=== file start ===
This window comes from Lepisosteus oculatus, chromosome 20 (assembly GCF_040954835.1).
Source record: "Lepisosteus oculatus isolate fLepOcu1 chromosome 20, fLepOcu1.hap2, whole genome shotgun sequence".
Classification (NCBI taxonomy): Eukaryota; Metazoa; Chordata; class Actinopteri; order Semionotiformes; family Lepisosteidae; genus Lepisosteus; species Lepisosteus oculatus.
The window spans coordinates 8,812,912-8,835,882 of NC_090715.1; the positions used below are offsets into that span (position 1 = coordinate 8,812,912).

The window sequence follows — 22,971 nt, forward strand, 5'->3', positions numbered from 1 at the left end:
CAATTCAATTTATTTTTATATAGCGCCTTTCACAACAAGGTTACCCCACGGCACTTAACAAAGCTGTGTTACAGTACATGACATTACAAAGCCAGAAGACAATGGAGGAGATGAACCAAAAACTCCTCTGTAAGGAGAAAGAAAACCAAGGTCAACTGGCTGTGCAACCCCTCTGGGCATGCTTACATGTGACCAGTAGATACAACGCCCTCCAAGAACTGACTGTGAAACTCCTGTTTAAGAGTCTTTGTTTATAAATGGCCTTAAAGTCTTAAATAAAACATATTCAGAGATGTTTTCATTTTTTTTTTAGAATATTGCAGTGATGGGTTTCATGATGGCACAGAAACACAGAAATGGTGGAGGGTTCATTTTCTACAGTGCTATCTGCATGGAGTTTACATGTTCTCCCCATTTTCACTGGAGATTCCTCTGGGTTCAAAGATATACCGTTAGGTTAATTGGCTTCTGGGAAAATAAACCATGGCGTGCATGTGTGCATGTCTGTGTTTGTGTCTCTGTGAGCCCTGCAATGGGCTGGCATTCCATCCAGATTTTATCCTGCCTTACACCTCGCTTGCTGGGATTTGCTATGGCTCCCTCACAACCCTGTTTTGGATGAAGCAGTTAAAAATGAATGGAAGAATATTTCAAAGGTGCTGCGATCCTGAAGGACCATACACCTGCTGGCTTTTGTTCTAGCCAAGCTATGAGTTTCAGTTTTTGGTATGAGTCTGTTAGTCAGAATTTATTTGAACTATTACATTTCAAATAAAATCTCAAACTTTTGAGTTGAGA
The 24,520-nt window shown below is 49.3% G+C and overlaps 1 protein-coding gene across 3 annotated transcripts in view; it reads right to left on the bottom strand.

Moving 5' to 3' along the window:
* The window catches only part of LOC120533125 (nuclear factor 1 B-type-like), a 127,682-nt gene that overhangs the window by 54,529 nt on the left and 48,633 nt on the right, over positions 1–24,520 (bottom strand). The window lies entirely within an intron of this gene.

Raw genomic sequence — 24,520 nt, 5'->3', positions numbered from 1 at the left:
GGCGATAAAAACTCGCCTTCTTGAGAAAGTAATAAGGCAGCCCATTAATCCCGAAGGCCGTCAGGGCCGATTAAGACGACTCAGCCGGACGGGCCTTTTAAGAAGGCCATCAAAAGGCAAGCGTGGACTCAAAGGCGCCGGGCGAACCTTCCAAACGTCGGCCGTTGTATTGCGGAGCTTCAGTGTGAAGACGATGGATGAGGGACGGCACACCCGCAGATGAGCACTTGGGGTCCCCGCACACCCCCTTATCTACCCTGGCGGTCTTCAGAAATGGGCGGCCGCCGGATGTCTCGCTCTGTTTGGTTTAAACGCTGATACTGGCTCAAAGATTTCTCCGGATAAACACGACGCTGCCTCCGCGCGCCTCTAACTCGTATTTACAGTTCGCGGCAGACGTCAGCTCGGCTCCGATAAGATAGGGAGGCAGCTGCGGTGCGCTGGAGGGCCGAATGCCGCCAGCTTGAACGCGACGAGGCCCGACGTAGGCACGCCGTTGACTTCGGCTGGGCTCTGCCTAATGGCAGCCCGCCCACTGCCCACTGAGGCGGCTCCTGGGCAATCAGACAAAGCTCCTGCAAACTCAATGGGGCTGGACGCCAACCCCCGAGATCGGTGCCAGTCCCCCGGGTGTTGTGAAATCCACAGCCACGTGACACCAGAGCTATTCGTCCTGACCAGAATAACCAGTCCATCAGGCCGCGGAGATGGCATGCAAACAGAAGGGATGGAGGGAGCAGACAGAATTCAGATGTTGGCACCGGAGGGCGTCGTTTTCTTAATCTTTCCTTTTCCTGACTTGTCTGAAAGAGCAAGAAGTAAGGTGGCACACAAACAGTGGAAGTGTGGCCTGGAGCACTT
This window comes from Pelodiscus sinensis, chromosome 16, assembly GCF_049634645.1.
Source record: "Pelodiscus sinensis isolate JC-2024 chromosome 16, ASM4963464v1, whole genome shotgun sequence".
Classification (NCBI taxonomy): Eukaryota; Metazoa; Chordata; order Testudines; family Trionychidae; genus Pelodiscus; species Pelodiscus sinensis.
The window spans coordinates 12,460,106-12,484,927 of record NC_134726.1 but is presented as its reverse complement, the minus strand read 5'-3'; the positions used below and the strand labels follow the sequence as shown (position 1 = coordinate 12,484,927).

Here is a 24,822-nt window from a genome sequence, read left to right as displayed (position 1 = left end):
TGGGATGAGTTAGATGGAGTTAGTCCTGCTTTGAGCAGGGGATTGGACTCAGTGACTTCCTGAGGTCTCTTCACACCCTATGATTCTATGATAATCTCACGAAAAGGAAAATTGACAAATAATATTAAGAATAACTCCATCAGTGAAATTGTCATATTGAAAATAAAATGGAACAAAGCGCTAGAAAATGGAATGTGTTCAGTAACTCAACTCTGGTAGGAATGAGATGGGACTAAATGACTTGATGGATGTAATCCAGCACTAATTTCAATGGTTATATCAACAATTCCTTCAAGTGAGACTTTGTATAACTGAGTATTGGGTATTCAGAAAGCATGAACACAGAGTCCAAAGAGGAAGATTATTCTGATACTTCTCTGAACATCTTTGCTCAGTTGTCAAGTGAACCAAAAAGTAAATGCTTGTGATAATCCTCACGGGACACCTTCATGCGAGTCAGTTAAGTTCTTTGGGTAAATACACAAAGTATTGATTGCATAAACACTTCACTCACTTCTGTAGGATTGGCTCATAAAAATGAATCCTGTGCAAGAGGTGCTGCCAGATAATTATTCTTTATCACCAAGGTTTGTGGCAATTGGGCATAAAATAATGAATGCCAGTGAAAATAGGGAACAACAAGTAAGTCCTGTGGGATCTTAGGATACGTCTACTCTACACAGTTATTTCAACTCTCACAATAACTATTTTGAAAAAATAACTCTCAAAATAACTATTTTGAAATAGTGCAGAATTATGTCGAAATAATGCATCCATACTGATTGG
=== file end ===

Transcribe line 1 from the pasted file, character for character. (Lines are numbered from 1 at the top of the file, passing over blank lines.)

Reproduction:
This window comes from Lepisosteus oculatus, chromosome 20 (assembly GCF_040954835.1).